Tiger's abs unleashed!

Is Annie Leibovitz's Vanity Fair cover image exploitative?


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Mary Elizabeth Williams
January 4, 2010 10:05PM (UTC)

No more Mr. Nice Guy.

For the cover of the February Vanity Fair (a photograph shot, we note, before his fondness for Ambien and porn stars became universally known) Tiger Woods has traded in his Nike cap and Care Bear smile for a more prison-yard-appropriate wool cap, glower and dumbells.  At least, we think that's what's going on. We're awaiting confirmation once we can tear our reluctant eyes away from his ridiculous pecs.

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It's a distinctly different view of the golfer's historically nonthreatening image, and one that has already drawn cries of racism and unfavorable comparisons to photographer Annie Leibovitz's notorious Vogue cover of last year, wherein she depicted LeBron James as a rather angry brute. Leibovitz, meanwhile, says today  that, "Tiger is an intensely competitive athlete -- and quite serious about his sport. I wanted to reveal that in these photos. And to show his incredible focus and dedication."

That concept does seem well in line with Buzz Bissinger's accompanying story on Woods' downfall, and a "hubris that revealed his fundamental arrogance." In it, Bissinger speaks of "image versus reality, the compartmentalization of two different lives." So is this image of Tiger, the one who looks ready to get rich or die tryin', any more real than that of the baby-faced guy in dorky shirts  we've seen waving from the green all these years? Or is it possible that Woods, like any of us,  is a bundle of many contradictory things at once -- athlete, parent, lover, jerk? V.F. is rolling out more images from the shoot on Tuesday, and it'll be interesting to see what went into the creation and choice of that arresting photograph. One thing's for certain given the magazine's -- and Leibovitz's -- recent penchant for pretty but heavily artificial-looking portraits, it's a pleasure to see an image that's so raw and strong. Does it work as a fair representation of Woods? Maybe, maybe not. But it's Leibovitz's boldest work in ages.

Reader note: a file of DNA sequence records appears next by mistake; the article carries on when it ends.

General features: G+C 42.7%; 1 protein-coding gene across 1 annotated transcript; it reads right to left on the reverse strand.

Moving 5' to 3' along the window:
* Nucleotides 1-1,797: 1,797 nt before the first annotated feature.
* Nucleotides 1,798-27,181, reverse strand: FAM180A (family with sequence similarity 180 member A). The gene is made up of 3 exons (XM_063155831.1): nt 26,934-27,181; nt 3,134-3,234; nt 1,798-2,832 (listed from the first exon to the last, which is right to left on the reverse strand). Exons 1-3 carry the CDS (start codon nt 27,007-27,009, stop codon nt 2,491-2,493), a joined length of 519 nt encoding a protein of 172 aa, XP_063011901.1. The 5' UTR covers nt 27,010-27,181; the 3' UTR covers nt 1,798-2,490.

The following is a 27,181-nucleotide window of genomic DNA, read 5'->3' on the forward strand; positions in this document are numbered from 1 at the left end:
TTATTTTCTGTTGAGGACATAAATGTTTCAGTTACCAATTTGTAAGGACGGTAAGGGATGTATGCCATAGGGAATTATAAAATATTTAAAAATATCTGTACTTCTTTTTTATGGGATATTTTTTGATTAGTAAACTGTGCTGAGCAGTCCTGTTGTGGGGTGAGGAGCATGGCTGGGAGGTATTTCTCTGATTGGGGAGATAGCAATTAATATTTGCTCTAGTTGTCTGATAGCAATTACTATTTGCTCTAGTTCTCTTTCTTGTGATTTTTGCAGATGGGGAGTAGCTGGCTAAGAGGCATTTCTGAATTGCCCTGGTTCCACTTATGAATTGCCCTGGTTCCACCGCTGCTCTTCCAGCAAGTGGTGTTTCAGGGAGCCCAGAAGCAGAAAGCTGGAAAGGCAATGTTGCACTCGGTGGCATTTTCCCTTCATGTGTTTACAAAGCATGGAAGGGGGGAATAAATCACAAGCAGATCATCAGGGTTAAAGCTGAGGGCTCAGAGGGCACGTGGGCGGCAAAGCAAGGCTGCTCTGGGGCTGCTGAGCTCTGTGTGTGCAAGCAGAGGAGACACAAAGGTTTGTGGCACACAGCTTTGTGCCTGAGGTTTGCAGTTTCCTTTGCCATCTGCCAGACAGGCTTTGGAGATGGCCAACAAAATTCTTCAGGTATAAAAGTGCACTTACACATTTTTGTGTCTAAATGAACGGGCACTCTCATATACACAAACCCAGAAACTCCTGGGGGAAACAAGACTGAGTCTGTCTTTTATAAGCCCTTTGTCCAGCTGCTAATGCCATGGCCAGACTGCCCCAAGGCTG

Mary Elizabeth Williams

Mary Elizabeth Williams is a staff writer for Salon and the author of "A Series of Catastrophes & Miracles."

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